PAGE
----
I don't think we'll look to buy in Auckland. We're accustomed to living in small apartments, sans children for now. But I definitely feel the market is overheated and I worry about my friends exposure even though they have higher salaries than I will be starting on.

    As a rental property investor (outside of Auckland) I actually think a CGT makes sense. But there are a range of actions the government needs to take and I don't see them realistically doing much save for maybe the housing tax, encouraging urban sprawl and more roads, glorious roads!

    Auckland • Since Aug 2010 • 13 posts Report Reply

  • Zach Bagnall,

    Isn't there already a CGT on homes other than the one you're occupying?
    Edit: Holy shit, I guess not - except for the recent 2-year thing. That explains a lot..

    Colorado • Since Nov 2006 • 120 posts Report Reply

  • Ian Dalziel,

    Smoke and mirrors…?

    CGT

    I still can’t see that without thinking ’Computer Generated Tax’.
    Therefore ‘SFX’ would be ’Special For-Ex’ - Mr Key’s speciality…

    I did see a nice new BMW the other day with the numberplate ‘GFC…’
    how they must laugh, those Big-money Johnnies…

    Christchurch • Since Dec 2006 • 7939 posts Report Reply

  • Ian Dalziel,

    Attachment

    Reposting a pic placed by Dan Salmon in regard to deregulation, on the Uber thread.

    I'm just wondering how many Air BnBs (and similar) are listed in Auckland these days - each one of those (or many at least) takes a family footprint out of the housing equation - apparently they are contributing to the killing of cities like New Orleans, Venice, Barcelona, Paris etc as far as local occupation goes...

    Christchurch • Since Dec 2006 • 7939 posts Report Reply

  • Kurt Mastrovich, in reply to Ian Dalziel,

    A fairly significant amount. I also read an interesting article the other day along those lines. We just happened to be staying a couple of nights in an Airbnb apartment in Bordeaux and it really struck a chord. That said we were clearly part of the problem.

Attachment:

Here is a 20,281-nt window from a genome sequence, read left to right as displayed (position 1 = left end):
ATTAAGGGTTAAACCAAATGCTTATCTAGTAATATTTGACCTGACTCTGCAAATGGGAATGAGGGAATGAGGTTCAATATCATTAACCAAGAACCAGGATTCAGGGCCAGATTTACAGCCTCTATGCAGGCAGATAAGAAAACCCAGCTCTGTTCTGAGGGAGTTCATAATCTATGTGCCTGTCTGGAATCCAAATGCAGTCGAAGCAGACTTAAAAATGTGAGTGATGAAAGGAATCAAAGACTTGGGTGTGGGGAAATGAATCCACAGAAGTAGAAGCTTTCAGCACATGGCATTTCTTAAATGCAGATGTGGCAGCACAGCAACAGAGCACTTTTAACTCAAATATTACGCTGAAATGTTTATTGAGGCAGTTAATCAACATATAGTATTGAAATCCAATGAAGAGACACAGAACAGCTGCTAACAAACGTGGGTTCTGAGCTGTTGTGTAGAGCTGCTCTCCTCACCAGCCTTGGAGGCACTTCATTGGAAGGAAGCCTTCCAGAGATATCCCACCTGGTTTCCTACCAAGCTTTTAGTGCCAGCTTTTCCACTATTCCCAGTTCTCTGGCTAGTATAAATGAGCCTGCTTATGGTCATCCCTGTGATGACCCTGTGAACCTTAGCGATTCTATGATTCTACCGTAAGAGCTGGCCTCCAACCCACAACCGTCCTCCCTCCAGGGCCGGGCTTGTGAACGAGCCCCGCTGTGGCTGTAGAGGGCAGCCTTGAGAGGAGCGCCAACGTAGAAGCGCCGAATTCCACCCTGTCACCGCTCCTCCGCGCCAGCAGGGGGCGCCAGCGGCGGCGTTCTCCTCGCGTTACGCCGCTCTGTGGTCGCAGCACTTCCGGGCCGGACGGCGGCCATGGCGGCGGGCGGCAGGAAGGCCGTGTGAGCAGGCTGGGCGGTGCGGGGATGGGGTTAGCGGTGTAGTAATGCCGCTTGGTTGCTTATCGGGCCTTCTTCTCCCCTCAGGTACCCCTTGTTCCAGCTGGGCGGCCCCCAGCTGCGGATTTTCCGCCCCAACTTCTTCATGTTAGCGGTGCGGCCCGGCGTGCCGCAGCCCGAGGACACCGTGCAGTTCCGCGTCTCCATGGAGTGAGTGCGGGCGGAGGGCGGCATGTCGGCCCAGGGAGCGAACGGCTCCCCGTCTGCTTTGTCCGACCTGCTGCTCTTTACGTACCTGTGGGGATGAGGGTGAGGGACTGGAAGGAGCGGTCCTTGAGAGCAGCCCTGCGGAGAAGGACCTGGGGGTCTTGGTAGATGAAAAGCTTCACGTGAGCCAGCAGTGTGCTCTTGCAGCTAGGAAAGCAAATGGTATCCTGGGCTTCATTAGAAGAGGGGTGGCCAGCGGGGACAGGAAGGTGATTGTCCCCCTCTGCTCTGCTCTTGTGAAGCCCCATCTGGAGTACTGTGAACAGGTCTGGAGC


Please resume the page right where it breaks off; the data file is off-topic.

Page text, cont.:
Auckland • Since Aug 2010 • 13 posts Report Reply

  • Rosemary McDonald,

    Housing affordability in Auckland and right across the market is more affordable now than when National came to power....

    according to Nick Smith...

    http://www.radionz.co.nz/audio/player/201798817

    So be of good cheer folks...we're not fucked after all....

    Waikato, or on the road • Since Apr 2014 • 1344 posts Report Reply

  • Lucy Telfar Barnard, in reply to Rosemary McDonald,

    I heard that too, and snorted.
    I have no idea whether the ratio of mortgage payments to incomes is higher now than it was when National got in, but even if it is (which I doubt), that's hardly the only indicator of affordability.
    - The deposit required, as a percentage of income, must certainly be higher.
    - Even though the interest rates are lower now than they were then, people can't make borrowing decisions based solely on what interest rates are right now, when mortgage rates can change. We need to have a buffer so that we're confident we can afford to pay the mortgage if interest rates increase.

    Nick Smith was correct when he said that some option wasn't "a silver bullet". There is no silver bullet. We need a whole range of measures, that collectively add up to action on housing affordability.

    Banning overseas ownership would be a good start. Yes of course there will be workarounds, and we'll need to identify those and move to close those down too. It may be hard, but other countries manage to do it.

    Wellington • Since Nov 2006 • 585 posts Report Reply

  • Paul Campbell, in reply to Glenn Pearce,

    Another factor is that the children of Boomers are quite happy for it to perpetuate because who do you think benefits when their parents eventually pop their clogs?